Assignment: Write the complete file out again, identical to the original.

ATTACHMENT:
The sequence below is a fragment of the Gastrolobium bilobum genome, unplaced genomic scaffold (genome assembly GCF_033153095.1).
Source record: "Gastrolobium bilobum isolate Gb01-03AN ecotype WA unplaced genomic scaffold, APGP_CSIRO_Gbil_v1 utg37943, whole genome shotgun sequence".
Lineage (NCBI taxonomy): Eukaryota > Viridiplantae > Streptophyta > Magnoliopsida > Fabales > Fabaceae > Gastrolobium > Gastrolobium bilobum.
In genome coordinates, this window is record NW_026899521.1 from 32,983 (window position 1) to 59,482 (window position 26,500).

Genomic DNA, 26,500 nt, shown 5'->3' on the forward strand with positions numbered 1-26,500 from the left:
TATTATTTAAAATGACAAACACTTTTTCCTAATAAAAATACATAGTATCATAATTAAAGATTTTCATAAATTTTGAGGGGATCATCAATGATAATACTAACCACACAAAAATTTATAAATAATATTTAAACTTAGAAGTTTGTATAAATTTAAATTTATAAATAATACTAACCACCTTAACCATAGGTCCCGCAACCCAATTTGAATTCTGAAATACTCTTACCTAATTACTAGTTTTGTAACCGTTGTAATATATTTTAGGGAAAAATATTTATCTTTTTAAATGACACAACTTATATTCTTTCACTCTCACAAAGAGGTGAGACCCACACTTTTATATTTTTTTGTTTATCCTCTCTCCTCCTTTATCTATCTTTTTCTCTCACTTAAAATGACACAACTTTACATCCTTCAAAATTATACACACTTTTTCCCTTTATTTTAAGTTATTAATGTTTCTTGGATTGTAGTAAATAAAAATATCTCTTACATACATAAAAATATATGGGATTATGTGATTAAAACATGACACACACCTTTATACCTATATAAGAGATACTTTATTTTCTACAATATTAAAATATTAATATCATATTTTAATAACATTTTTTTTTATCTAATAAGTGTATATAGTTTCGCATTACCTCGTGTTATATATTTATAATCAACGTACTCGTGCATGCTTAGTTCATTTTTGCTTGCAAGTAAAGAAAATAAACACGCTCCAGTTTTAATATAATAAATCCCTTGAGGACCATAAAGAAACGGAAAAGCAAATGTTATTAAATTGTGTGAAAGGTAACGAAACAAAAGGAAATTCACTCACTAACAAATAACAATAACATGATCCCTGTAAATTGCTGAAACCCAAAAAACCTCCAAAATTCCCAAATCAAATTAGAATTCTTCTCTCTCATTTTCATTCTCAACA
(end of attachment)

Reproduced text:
The sequence below is a fragment of the Gastrolobium bilobum genome, unplaced genomic scaffold (genome assembly GCF_033153095.1).
Source record: "Gastrolobium bilobum isolate Gb01-03AN ecotype WA unplaced genomic scaffold, APGP_CSIRO_Gbil_v1 utg37943, whole genome shotgun sequence".
Lineage (NCBI taxonomy): Eukaryota > Viridiplantae > Streptophyta > Magnoliopsida > Fabales > Fabaceae > Gastrolobium > Gastrolobium bilobum.
In genome coordinates, this window is record NW_026899521.1 from 32,983 (window position 1) to 59,482 (window position 26,500).

Genomic DNA, 26,500 nt, shown 5'->3' on the forward strand with positions numbered 1-26,500 from the left:
TATTATTTAAAATGACAAACACTTTTTCCTAATAAAAATACATAGTATCATAATTAAAGATTTTCATAAATTTTGAGGGGATCATCAATGATAATACTAACCACACAAAAATTTATAAATAATATTTAAACTTAGAAGTTTGTATAAATTTAAATTTATAAATAATACTAACCACCTTAACCATAGGTCCCGCAACCCAATTTGAATTCTGAAATACTCTTACCTAATTACTAGTTTTGTAACCGTTGTAATATATTTTAGGGAAAAATATTTATCTTTTTAAATGACACAACTTATATTCTTTCACTCTCACAAAGAGGTGAGACCCACACTTTTATATTTTTTTGTTTATCCTCTCTCCTCCTTTATCTATCTTTTTCTCTCACTTAAAATGACACAACTTTACATCCTTCAAAATTATACACACTTTTTCCCTTTATTTTAAGTTATTAATGTTTCTTGGATTGTAGTAAATAAAAATATCTCTTACATACATAAAAATATATGGGATTATGTGATTAAAACATGACACACACCTTTATACCTATATAAGAGATACTTTATTTTCTACAATATTAAAATATTAATATCATATTTTAATAACATTTTTTTTTATCTAATAAGTGTATATAGTTTCGCATTACCTCGTGTTATATATTTATAATCAACGTACTCGTGCATGCTTAGTTCATTTTTGCTTGCAAGTAAAGAAAATAAACACGCTCCAGTTTTAATATAATAAATCCCTTGAGGACCATAAAGAAACGGAAAAGCAAATGTTATTAAATTGTGTGAAAGGTAACGAAACAAAAGGAAATTCACTCACTAACAAATAACAATAACATGATCCCTGTAAATTGCTGAAACCCAAAAAACCTCCAAAATTCCCAAATCAAATTAGAATTCTTCTCTCTCATTTTCATTCTCAACA